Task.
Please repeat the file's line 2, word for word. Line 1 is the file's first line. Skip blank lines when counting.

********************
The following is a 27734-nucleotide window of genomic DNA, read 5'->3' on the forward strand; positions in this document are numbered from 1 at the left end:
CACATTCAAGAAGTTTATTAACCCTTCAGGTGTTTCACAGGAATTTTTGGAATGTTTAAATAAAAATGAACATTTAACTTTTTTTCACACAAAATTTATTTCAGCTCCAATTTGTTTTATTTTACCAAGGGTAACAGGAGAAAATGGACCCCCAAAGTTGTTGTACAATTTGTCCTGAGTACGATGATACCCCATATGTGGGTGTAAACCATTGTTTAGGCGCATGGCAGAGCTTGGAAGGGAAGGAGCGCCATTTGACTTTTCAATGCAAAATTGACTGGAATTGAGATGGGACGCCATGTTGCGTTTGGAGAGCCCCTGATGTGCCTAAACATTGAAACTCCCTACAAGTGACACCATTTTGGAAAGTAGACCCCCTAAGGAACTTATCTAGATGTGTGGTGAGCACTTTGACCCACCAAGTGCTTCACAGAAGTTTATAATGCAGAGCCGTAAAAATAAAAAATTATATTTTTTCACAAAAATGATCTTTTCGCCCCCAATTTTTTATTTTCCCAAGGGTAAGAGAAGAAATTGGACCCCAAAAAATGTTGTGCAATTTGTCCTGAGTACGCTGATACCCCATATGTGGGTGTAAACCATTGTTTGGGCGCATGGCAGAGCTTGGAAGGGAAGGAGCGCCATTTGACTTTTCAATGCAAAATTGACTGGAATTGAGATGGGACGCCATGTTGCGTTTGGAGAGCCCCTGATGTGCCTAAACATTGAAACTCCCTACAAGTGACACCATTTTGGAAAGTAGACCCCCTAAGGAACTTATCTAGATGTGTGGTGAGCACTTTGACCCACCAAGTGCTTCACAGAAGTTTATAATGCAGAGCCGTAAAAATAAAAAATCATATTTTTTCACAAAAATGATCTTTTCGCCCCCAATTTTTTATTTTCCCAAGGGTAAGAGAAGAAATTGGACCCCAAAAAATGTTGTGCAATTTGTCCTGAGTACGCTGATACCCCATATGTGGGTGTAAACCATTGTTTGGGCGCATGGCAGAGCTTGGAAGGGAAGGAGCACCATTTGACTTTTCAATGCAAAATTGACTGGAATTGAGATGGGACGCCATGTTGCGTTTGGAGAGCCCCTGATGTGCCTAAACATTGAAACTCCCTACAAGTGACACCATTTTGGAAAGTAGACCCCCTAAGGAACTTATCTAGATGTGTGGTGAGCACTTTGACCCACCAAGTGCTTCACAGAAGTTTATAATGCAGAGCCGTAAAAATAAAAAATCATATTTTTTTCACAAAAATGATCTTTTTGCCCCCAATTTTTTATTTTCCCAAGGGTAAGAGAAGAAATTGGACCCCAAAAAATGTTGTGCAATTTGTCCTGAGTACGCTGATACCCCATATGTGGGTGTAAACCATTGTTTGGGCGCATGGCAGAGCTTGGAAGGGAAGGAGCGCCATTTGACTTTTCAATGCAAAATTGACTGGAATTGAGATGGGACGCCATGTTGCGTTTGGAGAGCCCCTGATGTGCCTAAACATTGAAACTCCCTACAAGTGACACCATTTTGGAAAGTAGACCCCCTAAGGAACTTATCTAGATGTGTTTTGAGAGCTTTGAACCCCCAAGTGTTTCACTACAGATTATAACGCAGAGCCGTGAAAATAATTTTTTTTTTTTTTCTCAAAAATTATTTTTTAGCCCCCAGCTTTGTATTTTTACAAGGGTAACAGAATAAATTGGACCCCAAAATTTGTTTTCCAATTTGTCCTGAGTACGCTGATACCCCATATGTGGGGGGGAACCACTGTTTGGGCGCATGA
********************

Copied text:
CACATTCAAGAAGTTTATTAACCCTTCAGGTGTTTCACAGGAATTTTTGGAATGTTTAAATAAAAATGAACATTTAACTTTTTTTCACACAAAATTTATTTCAGCTCCAATTTGTTTTATTTTACCAAGGGTAACAGGAGAAAATGGACCCCCAAAGTTGTTGTACAATTTGTCCTGAGTACGATGATACCCCATATGTGGGTGTAAACCATTGTTTAGGCGCATGGCAGAGCTTGGAAGGGAAGGAGCGCCATTTGACTTTTCAATGCAAAATTGACTGGAATTGAGATGGGACGCCATGTTGCGTTTGGAGAGCCCCTGATGTGCCTAAACATTGAAACTCCCTACAAGTGACACCATTTTGGAAAGTAGACCCCCTAAGGAACTTATCTAGATGTGTGGTGAGCACTTTGACCCACCAAGTGCTTCACAGAAGTTTATAATGCAGAGCCGTAAAAATAAAAAATTATATTTTTTCACAAAAATGATCTTTTCGCCCCCAATTTTTTATTTTCCCAAGGGTAAGAGAAGAAATTGGACCCCAAAAAATGTTGTGCAATTTGTCCTGAGTACGCTGATACCCCATATGTGGGTGTAAACCATTGTTTGGGCGCATGGCAGAGCTTGGAAGGGAAGGAGCGCCATTTGACTTTTCAATGCAAAATTGACTGGAATTGAGATGGGACGCCATGTTGCGTTTGGAGAGCCCCTGATGTGCCTAAACATTGAAACTCCCTACAAGTGACACCATTTTGGAAAGTAGACCCCCTAAGGAACTTATCTAGATGTGTGGTGAGCACTTTGACCCACCAAGTGCTTCACAGAAGTTTATAATGCAGAGCCGTAAAAATAAAAAATCATATTTTTTCACAAAAATGATCTTTTCGCCCCCAATTTTTTATTTTCCCAAGGGTAAGAGAAGAAATTGGACCCCAAAAAATGTTGTGCAATTTGTCCTGAGTACGCTGATACCCCATATGTGGGTGTAAACCATTGTTTGGGCGCATGGCAGAGCTTGGAAGGGAAGGAGCACCATTTGACTTTTCAATGCAAAATTGACTGGAATTGAGATGGGACGCCATGTTGCGTTTGGAGAGCCCCTGATGTGCCTAAACATTGAAACTCCCTACAAGTGACACCATTTTGGAAAGTAGACCCCCTAAGGAACTTATCTAGATGTGTGGTGAGCACTTTGACCCACCAAGTGCTTCACAGAAGTTTATAATGCAGAGCCGTAAAAATAAAAAATCATATTTTTTTCACAAAAATGATCTTTTTGCCCCCAATTTTTTATTTTCCCAAGGGTAAGAGAAGAAATTGGACCCCAAAAAATGTTGTGCAATTTGTCCTGAGTACGCTGATACCCCATATGTGGGTGTAAACCATTGTTTGGGCGCATGGCAGAGCTTGGAAGGGAAGGAGCGCCATTTGACTTTTCAATGCAAAATTGACTGGAATTGAGATGGGACGCCATGTTGCGTTTGGAGAGCCCCTGATGTGCCTAAACATTGAAACTCCCTACAAGTGACACCATTTTGGAAAGTAGACCCCCTAAGGAACTTATCTAGATGTGTTTTGAGAGCTTTGAACCCCCAAGTGTTTCACTACAGATTATAACGCAGAGCCGTGAAAATAATTTTTTTTTTTTTTCTCAAAAATTATTTTTTAGCCCCCAGCTTTGTATTTTTACAAGGGTAACAGAATAAATTGGACCCCAAAATTTGTTTTCCAATTTGTCCTGAGTACGCTGATACCCCATATGTGGGGGGGAACCACTGTTTGGGCGCATGA